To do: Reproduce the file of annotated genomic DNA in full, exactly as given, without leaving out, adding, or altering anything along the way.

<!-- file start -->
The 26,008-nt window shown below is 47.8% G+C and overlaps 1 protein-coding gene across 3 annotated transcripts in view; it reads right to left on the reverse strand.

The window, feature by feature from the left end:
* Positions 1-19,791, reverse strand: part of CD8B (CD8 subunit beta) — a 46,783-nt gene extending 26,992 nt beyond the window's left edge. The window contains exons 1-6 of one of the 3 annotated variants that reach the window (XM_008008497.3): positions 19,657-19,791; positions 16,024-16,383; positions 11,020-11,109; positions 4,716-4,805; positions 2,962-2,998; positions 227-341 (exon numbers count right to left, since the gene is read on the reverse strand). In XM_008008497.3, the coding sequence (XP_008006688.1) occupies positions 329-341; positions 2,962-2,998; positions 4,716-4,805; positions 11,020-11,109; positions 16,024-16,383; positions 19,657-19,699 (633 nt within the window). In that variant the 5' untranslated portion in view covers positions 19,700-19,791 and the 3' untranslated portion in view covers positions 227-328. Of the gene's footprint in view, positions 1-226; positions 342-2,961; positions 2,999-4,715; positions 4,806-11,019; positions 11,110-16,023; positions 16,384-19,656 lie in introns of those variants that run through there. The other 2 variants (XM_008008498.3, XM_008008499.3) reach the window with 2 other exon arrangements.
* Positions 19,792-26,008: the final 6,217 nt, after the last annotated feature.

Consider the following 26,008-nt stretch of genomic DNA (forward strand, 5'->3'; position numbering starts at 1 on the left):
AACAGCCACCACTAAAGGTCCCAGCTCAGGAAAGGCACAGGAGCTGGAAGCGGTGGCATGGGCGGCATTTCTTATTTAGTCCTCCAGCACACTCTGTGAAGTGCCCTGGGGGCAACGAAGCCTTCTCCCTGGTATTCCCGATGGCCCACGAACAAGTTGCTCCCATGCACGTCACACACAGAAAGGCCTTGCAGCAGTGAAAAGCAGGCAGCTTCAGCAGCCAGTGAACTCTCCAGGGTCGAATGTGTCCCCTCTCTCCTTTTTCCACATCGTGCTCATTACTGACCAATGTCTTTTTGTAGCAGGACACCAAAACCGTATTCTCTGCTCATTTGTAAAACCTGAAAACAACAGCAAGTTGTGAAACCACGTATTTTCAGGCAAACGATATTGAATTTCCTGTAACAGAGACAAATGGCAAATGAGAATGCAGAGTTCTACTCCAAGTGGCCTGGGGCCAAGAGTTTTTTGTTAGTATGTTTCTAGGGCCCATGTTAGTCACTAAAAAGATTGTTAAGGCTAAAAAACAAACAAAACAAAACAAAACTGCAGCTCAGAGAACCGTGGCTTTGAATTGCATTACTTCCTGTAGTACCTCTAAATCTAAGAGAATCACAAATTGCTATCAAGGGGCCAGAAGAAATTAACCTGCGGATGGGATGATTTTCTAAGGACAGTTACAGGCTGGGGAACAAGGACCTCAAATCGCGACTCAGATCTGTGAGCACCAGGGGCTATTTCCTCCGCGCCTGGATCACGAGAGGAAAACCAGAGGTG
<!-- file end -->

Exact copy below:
The 26,008-nt window shown below is 47.8% G+C and overlaps 1 protein-coding gene across 3 annotated transcripts in view; it reads right to left on the reverse strand.

The window, feature by feature from the left end:
* Positions 1-19,791, reverse strand: part of CD8B (CD8 subunit beta) — a 46,783-nt gene extending 26,992 nt beyond the window's left edge. The window contains exons 1-6 of one of the 3 annotated variants that reach the window (XM_008008497.3): positions 19,657-19,791; positions 16,024-16,383; positions 11,020-11,109; positions 4,716-4,805; positions 2,962-2,998; positions 227-341 (exon numbers count right to left, since the gene is read on the reverse strand). In XM_008008497.3, the coding sequence (XP_008006688.1) occupies positions 329-341; positions 2,962-2,998; positions 4,716-4,805; positions 11,020-11,109; positions 16,024-16,383; positions 19,657-19,699 (633 nt within the window). In that variant the 5' untranslated portion in view covers positions 19,700-19,791 and the 3' untranslated portion in view covers positions 227-328. Of the gene's footprint in view, positions 1-226; positions 342-2,961; positions 2,999-4,715; positions 4,806-11,019; positions 11,110-16,023; positions 16,384-19,656 lie in introns of those variants that run through there. The other 2 variants (XM_008008498.3, XM_008008499.3) reach the window with 2 other exon arrangements.
* Positions 19,792-26,008: the final 6,217 nt, after the last annotated feature.

Consider the following 26,008-nt stretch of genomic DNA (forward strand, 5'->3'; position numbering starts at 1 on the left):
AACAGCCACCACTAAAGGTCCCAGCTCAGGAAAGGCACAGGAGCTGGAAGCGGTGGCATGGGCGGCATTTCTTATTTAGTCCTCCAGCACACTCTGTGAAGTGCCCTGGGGGCAACGAAGCCTTCTCCCTGGTATTCCCGATGGCCCACGAACAAGTTGCTCCCATGCACGTCACACACAGAAAGGCCTTGCAGCAGTGAAAAGCAGGCAGCTTCAGCAGCCAGTGAACTCTCCAGGGTCGAATGTGTCCCCTCTCTCCTTTTTCCACATCGTGCTCATTACTGACCAATGTCTTTTTGTAGCAGGACACCAAAACCGTATTCTCTGCTCATTTGTAAAACCTGAAAACAACAGCAAGTTGTGAAACCACGTATTTTCAGGCAAACGATATTGAATTTCCTGTAACAGAGACAAATGGCAAATGAGAATGCAGAGTTCTACTCCAAGTGGCCTGGGGCCAAGAGTTTTTTGTTAGTATGTTTCTAGGGCCCATGTTAGTCACTAAAAAGATTGTTAAGGCTAAAAAACAAACAAAACAAAACAAAACTGCAGCTCAGAGAACCGTGGCTTTGAATTGCATTACTTCCTGTAGTACCTCTAAATCTAAGAGAATCACAAATTGCTATCAAGGGGCCAGAAGAAATTAACCTGCGGATGGGATGATTTTCTAAGGACAGTTACAGGCTGGGGAACAAGGACCTCAAATCGCGACTCAGATCTGTGAGCACCAGGGGCTATTTCCTCCGCGCCTGGATCACGAGAGGAAAACCAGAGGTG